Articles written for the GLP list the source as Genetic Literacy Project. All other articles were written for the sources noted with excerpts provided by the GLP.
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‘Mind blindness’ makes it hard to remember the past and picture the future

Natalie Parletta | 
[R]ecent studies have found that 2% to 5% of people will see nothing at all [when they try to imagine ...
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Invading armies not to blame for fall of ancient Andean cultures, genetic analysis shows

An international team has conducted what it says is the first in-depth, wide-scale study of the genomic history of ancient ...

‘Stealth’ technology could mean universal blood transfusions—regardless of blood type

Paul Biegler | 
Scientists have created a “stealth” red blood cell that camouflages its immune status, meaning it could potentially be transfused into ...
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Malfunctioning brain ‘hubs’ could be responsible for dyslexia, ADHD

Nick Carne | 
Different learning difficulties do not, as previously thought, correspond to specific regions of the brain, new British research suggests. Instead, ...
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Evidence mounts that marijuana smokers more vulnerable to false memories

Mark Bruer | 
Cannabis not only induces forgetfulness, it also opens the door for false memories, according to new research. And that’s serious, ...
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Is your personality shaped by your gut bacteria? Study suggests sociable people have more diverse microbiome

Natalie Parletta | 
A new study from Oxford University, published in the journal Human Microbiome, has linked gut bacteria strains and diversity with people’s personalities. That ...

Reforestation: Climate change solution or ‘ecosystem disservice’? Depends where you plant the trees

Nick Carne | 
Reforestation is an important part of tackling climate change, but it seems we need to think carefully about where we ...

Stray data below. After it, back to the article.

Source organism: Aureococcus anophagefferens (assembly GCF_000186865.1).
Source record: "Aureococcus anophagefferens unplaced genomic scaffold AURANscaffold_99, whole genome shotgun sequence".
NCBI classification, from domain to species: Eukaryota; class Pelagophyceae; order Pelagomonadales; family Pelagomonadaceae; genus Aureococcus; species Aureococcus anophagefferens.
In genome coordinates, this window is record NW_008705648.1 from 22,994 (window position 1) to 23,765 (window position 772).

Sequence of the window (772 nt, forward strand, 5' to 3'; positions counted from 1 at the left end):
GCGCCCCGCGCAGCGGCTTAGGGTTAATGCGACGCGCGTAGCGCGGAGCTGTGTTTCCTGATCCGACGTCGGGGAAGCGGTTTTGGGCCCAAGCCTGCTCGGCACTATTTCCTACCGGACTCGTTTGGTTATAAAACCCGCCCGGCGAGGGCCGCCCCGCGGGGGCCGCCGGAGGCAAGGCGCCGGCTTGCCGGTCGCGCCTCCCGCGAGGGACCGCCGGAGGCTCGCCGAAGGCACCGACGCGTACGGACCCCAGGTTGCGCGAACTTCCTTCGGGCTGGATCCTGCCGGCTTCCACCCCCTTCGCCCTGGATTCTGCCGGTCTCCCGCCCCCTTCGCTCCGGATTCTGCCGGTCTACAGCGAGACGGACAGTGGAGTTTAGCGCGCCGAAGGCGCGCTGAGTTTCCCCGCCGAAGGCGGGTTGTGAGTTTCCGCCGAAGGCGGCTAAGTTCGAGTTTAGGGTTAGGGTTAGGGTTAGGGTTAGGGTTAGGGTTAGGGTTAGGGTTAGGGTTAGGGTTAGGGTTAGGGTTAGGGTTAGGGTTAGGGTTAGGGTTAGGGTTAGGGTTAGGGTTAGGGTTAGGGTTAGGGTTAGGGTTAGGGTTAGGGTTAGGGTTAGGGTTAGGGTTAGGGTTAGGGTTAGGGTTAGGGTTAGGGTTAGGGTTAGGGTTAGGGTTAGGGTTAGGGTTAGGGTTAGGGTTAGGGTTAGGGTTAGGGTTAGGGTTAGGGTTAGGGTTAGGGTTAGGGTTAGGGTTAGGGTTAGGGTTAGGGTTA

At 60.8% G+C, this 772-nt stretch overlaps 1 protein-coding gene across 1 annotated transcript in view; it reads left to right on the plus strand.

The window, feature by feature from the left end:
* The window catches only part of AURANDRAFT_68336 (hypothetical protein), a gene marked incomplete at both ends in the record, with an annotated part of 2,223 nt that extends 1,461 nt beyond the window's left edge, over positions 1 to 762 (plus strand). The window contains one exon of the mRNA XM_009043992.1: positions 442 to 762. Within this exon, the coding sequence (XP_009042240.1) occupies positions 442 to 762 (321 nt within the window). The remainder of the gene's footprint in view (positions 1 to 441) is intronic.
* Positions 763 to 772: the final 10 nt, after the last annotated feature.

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Electrical stimulation can ‘starve’ brain cancers, early study shows

Paul Biegler | 
Researchers have shown that electrical stimulation to the skull can starve brain cancers of vital nutrient-rich blood, opening the door ...
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‘Cancer lab’ on a chip could move diagnosis into our homes

Phil Dooley | 
Finding out you have cancer is bad enough, but to then have to go to hospital for a painful and ...

Another mystery of our brains: ‘Why are we not hallucinating all the time?’

Nick Carne | 
It’s a question they might have asked for different reasons in the ’60s, but neuroscientists from Stanford University in the ...
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Forget batteries and wires. Can we build robots out of synthetic DNA?

Drew Turney | 
It's long been a dream of many to build robots that look and act like humans. After all, there's a ...

International group of economists, geneticists calls for relaxed crop gene-editing rules to promote food security

Natalie Parletta | 
With renewed attention to implementation and regulation, new plant breeding technologies such as gene editing could make an important contribution ...
the end of the neolithic period is when humans first started make wine according to new research

New study claims first farmers in Europe were direct descendants of region’s hunter-gatherers, challenging belief migrants introduced agriculture

Andrew Masterson | 
For several years it has been broadly acknowledged that agriculture in Europe was first established in the Anatolian peninsula in modern day ...
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‘Second genesis’: Assessing the evidence for life on Mars

Richard Lovett |